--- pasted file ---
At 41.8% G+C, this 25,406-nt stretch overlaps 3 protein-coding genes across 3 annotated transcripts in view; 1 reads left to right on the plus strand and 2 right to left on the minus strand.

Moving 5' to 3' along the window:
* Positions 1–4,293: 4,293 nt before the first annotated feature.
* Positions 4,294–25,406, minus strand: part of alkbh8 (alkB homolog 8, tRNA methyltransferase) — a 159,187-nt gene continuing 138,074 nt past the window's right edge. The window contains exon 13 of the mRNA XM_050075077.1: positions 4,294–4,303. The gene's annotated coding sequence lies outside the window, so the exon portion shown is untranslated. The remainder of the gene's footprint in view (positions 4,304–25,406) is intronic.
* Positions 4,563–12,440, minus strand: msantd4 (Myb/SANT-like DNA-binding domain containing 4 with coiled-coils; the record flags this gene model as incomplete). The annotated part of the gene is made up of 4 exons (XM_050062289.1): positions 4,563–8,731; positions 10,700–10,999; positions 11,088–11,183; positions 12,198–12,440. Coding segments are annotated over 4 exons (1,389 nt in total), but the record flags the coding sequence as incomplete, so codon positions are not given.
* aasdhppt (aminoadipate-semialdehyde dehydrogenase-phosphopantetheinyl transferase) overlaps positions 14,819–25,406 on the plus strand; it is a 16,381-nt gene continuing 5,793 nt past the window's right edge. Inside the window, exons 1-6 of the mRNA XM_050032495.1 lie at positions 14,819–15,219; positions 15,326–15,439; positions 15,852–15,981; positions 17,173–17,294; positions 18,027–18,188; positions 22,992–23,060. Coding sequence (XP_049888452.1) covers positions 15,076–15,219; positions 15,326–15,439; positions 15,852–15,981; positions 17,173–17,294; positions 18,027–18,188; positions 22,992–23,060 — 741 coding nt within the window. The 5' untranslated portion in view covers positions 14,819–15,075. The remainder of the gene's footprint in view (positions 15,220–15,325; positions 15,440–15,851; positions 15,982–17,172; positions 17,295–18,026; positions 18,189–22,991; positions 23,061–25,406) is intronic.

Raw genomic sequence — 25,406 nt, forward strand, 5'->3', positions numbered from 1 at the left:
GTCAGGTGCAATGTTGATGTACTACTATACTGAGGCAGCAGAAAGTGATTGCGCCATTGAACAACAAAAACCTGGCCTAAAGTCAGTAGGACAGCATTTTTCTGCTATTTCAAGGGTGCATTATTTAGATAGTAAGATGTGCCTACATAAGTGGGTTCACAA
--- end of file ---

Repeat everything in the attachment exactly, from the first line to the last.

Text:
At 41.8% G+C, this 25,406-nt stretch overlaps 3 protein-coding genes across 3 annotated transcripts in view; 1 reads left to right on the plus strand and 2 right to left on the minus strand.

Moving 5' to 3' along the window:
* Positions 1–4,293: 4,293 nt before the first annotated feature.
* Positions 4,294–25,406, minus strand: part of alkbh8 (alkB homolog 8, tRNA methyltransferase) — a 159,187-nt gene continuing 138,074 nt past the window's right edge. The window contains exon 13 of the mRNA XM_050075077.1: positions 4,294–4,303. The gene's annotated coding sequence lies outside the window, so the exon portion shown is untranslated. The remainder of the gene's footprint in view (positions 4,304–25,406) is intronic.
* Positions 4,563–12,440, minus strand: msantd4 (Myb/SANT-like DNA-binding domain containing 4 with coiled-coils; the record flags this gene model as incomplete). The annotated part of the gene is made up of 4 exons (XM_050062289.1): positions 4,563–8,731; positions 10,700–10,999; positions 11,088–11,183; positions 12,198–12,440. Coding segments are annotated over 4 exons (1,389 nt in total), but the record flags the coding sequence as incomplete, so codon positions are not given.
* aasdhppt (aminoadipate-semialdehyde dehydrogenase-phosphopantetheinyl transferase) overlaps positions 14,819–25,406 on the plus strand; it is a 16,381-nt gene continuing 5,793 nt past the window's right edge. Inside the window, exons 1-6 of the mRNA XM_050032495.1 lie at positions 14,819–15,219; positions 15,326–15,439; positions 15,852–15,981; positions 17,173–17,294; positions 18,027–18,188; positions 22,992–23,060. Coding sequence (XP_049888452.1) covers positions 15,076–15,219; positions 15,326–15,439; positions 15,852–15,981; positions 17,173–17,294; positions 18,027–18,188; positions 22,992–23,060 — 741 coding nt within the window. The 5' untranslated portion in view covers positions 14,819–15,075. The remainder of the gene's footprint in view (positions 15,220–15,325; positions 15,440–15,851; positions 15,982–17,172; positions 17,295–18,026; positions 18,189–22,991; positions 23,061–25,406) is intronic.

Raw genomic sequence — 25,406 nt, forward strand, 5'->3', positions numbered from 1 at the left:
GTCAGGTGCAATGTTGATGTACTACTATACTGAGGCAGCAGAAAGTGATTGCGCCATTGAACAACAAAAACCTGGCCTAAAGTCAGTAGGACAGCATTTTTCTGCTATTTCAAGGGTGCATTATTTAGATAGTAAGATGTGCCTACATAAGTGGGTTCACAA